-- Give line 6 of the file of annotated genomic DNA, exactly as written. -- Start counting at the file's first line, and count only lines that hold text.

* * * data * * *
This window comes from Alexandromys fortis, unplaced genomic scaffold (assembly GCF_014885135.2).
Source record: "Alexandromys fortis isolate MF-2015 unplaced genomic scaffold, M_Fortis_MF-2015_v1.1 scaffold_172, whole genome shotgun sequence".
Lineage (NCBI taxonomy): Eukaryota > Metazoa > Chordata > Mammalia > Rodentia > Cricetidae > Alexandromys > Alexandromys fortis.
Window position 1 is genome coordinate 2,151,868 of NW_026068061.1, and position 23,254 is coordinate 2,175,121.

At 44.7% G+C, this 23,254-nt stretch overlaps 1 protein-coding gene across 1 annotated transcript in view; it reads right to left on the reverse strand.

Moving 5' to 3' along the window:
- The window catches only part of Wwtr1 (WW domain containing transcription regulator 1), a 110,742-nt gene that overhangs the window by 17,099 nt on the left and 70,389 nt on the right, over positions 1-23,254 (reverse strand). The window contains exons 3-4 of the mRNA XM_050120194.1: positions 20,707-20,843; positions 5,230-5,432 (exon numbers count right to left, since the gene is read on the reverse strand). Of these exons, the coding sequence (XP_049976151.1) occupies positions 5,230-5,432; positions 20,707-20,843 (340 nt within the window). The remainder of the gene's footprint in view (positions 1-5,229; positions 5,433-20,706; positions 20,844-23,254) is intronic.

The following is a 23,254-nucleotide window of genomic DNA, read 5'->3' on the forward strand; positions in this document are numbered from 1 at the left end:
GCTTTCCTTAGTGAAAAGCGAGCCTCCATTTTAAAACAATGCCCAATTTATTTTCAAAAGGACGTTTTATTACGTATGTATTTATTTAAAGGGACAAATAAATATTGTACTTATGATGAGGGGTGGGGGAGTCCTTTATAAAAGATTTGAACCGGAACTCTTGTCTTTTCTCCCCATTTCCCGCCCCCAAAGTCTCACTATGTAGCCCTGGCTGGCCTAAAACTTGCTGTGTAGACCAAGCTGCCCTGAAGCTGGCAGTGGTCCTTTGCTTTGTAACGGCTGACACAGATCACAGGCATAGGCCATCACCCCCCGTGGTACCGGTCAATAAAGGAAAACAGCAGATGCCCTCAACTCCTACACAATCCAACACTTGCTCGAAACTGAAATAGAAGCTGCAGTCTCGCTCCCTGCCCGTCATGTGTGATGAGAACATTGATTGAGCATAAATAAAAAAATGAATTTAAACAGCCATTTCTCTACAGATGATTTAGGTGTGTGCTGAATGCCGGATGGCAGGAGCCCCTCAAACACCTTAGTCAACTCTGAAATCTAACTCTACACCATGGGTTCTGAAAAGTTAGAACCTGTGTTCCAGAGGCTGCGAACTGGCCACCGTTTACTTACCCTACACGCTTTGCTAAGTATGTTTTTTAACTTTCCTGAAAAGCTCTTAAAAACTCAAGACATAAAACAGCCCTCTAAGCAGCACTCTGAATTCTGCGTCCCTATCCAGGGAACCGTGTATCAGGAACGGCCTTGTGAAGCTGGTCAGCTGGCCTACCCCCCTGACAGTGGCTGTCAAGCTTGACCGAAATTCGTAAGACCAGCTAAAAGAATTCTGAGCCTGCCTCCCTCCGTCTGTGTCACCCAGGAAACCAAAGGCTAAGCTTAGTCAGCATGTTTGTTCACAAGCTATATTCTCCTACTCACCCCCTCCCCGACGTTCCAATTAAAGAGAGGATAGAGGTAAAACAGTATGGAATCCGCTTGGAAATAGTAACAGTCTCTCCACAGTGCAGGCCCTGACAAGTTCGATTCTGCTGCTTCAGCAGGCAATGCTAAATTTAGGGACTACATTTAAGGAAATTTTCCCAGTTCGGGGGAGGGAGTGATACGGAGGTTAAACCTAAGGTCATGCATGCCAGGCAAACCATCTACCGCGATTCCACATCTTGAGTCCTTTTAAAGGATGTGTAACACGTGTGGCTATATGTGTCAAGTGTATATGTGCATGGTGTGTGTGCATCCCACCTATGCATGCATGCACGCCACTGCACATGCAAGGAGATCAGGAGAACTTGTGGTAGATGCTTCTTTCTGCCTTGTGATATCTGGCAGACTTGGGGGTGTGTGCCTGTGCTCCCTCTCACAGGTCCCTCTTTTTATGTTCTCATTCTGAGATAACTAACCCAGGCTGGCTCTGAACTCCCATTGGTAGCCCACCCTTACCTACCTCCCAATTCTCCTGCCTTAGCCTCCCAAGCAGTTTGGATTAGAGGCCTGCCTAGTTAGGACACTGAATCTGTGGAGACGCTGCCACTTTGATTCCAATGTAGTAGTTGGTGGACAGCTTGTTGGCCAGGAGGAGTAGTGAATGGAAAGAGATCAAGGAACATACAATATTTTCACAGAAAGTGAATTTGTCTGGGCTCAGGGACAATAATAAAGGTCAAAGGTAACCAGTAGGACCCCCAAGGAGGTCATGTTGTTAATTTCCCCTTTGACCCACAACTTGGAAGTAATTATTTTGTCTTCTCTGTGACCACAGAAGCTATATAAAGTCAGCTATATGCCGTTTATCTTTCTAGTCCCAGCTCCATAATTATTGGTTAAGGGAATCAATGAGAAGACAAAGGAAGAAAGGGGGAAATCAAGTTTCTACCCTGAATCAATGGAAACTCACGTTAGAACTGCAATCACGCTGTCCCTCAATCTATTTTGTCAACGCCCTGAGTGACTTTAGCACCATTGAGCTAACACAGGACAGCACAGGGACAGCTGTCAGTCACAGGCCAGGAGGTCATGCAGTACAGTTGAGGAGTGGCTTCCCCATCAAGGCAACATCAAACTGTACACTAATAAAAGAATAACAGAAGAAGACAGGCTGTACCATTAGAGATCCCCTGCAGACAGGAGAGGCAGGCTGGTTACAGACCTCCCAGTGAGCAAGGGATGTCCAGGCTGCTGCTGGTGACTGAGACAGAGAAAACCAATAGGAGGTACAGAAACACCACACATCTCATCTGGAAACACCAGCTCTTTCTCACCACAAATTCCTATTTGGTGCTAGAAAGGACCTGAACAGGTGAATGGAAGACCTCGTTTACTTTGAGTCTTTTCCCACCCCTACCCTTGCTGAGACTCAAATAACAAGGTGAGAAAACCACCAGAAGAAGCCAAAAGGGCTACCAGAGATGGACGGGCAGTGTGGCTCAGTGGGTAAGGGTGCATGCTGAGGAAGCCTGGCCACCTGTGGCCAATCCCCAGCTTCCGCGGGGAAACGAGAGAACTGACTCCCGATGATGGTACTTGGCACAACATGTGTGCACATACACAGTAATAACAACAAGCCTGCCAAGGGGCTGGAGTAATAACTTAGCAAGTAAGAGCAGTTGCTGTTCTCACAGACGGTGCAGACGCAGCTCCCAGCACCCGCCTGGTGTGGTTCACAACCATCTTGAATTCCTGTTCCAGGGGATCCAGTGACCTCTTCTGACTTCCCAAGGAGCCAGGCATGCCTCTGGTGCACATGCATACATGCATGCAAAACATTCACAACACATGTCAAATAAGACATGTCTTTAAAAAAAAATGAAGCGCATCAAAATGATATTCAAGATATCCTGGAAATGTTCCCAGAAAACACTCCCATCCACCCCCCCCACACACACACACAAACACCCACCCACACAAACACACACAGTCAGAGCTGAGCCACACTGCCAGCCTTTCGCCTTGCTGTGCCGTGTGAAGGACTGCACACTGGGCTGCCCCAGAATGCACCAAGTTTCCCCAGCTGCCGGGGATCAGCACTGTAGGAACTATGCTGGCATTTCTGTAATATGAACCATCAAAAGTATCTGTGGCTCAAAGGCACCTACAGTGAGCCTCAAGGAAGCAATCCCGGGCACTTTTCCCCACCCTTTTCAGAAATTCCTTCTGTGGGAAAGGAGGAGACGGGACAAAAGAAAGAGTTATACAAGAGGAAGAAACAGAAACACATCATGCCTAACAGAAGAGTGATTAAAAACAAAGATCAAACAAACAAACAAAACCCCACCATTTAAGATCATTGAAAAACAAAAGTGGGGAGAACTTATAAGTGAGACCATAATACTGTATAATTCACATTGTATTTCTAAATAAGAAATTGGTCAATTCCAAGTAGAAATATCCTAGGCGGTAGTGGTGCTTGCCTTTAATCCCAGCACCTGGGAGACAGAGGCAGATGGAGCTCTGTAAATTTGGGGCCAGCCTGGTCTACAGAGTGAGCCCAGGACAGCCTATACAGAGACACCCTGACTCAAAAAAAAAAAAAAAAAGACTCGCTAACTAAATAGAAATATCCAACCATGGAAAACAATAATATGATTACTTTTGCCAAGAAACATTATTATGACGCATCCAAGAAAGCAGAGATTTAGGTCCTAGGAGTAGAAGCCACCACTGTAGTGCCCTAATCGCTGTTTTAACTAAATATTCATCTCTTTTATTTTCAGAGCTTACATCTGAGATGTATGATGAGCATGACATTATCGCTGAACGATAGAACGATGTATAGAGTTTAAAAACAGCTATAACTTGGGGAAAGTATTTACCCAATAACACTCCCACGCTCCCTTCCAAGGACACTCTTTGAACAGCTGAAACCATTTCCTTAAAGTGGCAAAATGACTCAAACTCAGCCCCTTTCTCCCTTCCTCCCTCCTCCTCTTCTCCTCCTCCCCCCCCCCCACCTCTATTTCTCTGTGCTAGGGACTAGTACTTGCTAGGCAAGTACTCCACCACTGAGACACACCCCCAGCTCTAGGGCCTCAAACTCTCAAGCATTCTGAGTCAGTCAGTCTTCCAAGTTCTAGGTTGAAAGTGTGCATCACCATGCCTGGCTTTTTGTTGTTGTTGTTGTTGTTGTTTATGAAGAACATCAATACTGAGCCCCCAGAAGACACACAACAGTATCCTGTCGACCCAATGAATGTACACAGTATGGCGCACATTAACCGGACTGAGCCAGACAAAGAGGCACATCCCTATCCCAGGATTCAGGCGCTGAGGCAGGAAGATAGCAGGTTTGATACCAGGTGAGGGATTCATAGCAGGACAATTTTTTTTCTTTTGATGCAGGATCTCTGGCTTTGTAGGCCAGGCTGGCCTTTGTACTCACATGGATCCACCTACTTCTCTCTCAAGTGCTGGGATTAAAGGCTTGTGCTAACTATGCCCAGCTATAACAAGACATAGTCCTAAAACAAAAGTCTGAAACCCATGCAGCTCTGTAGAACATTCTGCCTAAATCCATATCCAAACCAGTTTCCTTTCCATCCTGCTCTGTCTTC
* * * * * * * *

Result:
Moving 5' to 3' along the window: